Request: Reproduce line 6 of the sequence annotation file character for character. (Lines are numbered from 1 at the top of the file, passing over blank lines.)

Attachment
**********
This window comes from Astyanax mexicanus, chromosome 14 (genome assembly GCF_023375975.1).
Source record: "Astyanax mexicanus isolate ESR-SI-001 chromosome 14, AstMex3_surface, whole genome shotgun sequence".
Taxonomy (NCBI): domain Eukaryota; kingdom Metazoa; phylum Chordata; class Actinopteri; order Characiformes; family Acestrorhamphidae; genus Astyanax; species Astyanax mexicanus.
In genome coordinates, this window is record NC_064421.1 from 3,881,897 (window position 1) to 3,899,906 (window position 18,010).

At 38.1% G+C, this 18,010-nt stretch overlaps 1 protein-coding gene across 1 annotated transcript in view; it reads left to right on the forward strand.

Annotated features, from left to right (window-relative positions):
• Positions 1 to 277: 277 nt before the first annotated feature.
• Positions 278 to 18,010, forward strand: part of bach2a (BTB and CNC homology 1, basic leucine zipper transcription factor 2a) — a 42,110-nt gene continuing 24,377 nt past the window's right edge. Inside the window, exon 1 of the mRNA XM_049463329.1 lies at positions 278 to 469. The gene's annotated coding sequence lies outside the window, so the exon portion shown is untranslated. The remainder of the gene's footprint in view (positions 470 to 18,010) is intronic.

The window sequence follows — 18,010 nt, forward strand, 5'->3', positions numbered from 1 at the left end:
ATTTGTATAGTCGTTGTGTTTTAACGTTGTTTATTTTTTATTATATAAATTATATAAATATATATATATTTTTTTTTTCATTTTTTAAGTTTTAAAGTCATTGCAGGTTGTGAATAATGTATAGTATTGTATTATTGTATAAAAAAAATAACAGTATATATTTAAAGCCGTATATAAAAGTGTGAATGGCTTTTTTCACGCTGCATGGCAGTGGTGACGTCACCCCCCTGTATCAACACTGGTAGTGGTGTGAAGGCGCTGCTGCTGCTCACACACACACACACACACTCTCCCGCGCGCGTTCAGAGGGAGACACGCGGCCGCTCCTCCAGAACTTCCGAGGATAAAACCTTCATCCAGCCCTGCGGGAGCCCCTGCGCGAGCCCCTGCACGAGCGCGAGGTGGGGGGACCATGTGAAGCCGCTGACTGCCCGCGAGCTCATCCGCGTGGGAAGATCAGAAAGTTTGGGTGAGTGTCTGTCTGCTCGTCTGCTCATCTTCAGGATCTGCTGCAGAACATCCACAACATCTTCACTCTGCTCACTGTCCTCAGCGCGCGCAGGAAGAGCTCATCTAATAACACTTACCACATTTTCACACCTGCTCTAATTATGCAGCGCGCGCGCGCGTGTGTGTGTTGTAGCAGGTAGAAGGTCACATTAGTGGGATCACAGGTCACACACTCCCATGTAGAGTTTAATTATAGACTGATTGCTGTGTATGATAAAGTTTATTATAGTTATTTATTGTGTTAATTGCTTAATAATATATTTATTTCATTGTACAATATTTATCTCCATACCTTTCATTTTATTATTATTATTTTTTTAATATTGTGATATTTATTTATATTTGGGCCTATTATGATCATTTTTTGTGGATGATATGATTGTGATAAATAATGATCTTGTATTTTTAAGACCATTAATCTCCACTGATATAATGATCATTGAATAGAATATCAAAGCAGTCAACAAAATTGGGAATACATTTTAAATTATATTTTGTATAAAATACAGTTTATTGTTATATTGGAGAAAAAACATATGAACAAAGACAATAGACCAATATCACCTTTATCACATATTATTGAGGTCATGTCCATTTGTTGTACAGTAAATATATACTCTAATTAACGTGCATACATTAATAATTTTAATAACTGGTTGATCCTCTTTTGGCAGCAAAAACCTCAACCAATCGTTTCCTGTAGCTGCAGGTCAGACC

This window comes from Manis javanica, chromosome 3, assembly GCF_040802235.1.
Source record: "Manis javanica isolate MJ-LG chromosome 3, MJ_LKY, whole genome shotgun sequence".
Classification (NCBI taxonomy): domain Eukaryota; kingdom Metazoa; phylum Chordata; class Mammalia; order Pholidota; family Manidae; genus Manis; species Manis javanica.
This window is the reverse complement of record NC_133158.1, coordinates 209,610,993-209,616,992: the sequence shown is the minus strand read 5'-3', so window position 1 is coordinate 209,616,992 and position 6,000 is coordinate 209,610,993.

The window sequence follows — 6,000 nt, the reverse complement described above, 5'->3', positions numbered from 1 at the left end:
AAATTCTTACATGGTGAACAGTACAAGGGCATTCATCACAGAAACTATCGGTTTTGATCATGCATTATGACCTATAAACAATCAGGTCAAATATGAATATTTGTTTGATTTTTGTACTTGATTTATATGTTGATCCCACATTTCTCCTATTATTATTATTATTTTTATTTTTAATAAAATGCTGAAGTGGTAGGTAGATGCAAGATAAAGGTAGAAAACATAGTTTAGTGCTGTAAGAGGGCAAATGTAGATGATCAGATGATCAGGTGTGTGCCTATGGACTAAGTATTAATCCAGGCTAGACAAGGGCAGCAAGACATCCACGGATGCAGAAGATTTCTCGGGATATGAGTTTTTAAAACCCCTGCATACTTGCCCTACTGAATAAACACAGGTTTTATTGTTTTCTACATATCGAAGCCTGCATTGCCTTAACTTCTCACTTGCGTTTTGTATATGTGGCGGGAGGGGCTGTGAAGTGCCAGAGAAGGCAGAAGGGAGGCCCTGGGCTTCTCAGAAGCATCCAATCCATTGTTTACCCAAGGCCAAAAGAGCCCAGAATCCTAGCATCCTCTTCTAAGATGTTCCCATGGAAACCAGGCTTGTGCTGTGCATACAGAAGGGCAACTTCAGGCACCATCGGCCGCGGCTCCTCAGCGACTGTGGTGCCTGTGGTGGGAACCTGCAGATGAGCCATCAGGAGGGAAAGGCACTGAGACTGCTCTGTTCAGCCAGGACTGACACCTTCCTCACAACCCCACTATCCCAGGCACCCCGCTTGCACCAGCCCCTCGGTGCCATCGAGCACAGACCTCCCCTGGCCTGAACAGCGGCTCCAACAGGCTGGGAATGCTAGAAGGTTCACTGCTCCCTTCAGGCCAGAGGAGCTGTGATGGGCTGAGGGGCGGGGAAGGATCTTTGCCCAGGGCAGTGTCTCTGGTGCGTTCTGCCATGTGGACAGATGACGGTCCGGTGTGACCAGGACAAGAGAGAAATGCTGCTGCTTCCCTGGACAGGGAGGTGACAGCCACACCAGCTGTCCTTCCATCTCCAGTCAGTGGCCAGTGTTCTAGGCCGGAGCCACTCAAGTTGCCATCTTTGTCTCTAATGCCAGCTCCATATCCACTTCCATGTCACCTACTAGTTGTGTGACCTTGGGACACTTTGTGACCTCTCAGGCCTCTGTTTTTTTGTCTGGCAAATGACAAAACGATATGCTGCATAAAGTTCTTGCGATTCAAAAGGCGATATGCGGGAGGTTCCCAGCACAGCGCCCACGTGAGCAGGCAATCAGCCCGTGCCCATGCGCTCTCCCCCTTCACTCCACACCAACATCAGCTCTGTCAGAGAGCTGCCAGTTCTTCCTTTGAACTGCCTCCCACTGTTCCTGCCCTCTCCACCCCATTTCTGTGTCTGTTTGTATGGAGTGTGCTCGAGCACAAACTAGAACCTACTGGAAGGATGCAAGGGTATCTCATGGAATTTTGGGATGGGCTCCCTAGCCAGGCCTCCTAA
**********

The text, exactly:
Annotated features, from left to right (window-relative positions):